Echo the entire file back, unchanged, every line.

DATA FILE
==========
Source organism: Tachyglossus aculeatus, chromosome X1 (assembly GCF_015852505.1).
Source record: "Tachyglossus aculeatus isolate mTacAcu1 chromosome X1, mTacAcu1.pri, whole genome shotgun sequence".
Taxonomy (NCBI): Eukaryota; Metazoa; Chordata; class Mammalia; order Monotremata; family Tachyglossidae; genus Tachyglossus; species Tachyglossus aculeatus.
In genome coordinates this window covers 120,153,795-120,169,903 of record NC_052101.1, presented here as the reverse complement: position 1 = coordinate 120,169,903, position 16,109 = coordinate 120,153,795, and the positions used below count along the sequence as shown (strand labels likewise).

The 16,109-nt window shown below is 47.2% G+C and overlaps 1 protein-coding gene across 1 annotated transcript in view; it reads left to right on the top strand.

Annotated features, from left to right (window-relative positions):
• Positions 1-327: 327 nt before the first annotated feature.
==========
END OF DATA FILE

Source organism: Tachyglossus aculeatus, chromosome X1 (assembly GCF_015852505.1).
Source record: "Tachyglossus aculeatus isolate mTacAcu1 chromosome X1, mTacAcu1.pri, whole genome shotgun sequence".
Taxonomy (NCBI): Eukaryota; Metazoa; Chordata; class Mammalia; order Monotremata; family Tachyglossidae; genus Tachyglossus; species Tachyglossus aculeatus.
In genome coordinates this window covers 120,153,795-120,169,903 of record NC_052101.1, presented here as the reverse complement: position 1 = coordinate 120,169,903, position 16,109 = coordinate 120,153,795, and the positions used below count along the sequence as shown (strand labels likewise).

The 16,109-nt window shown below is 47.2% G+C and overlaps 1 protein-coding gene across 1 annotated transcript in view; it reads left to right on the top strand.

Annotated features, from left to right (window-relative positions):
• Positions 1-327: 327 nt before the first annotated feature.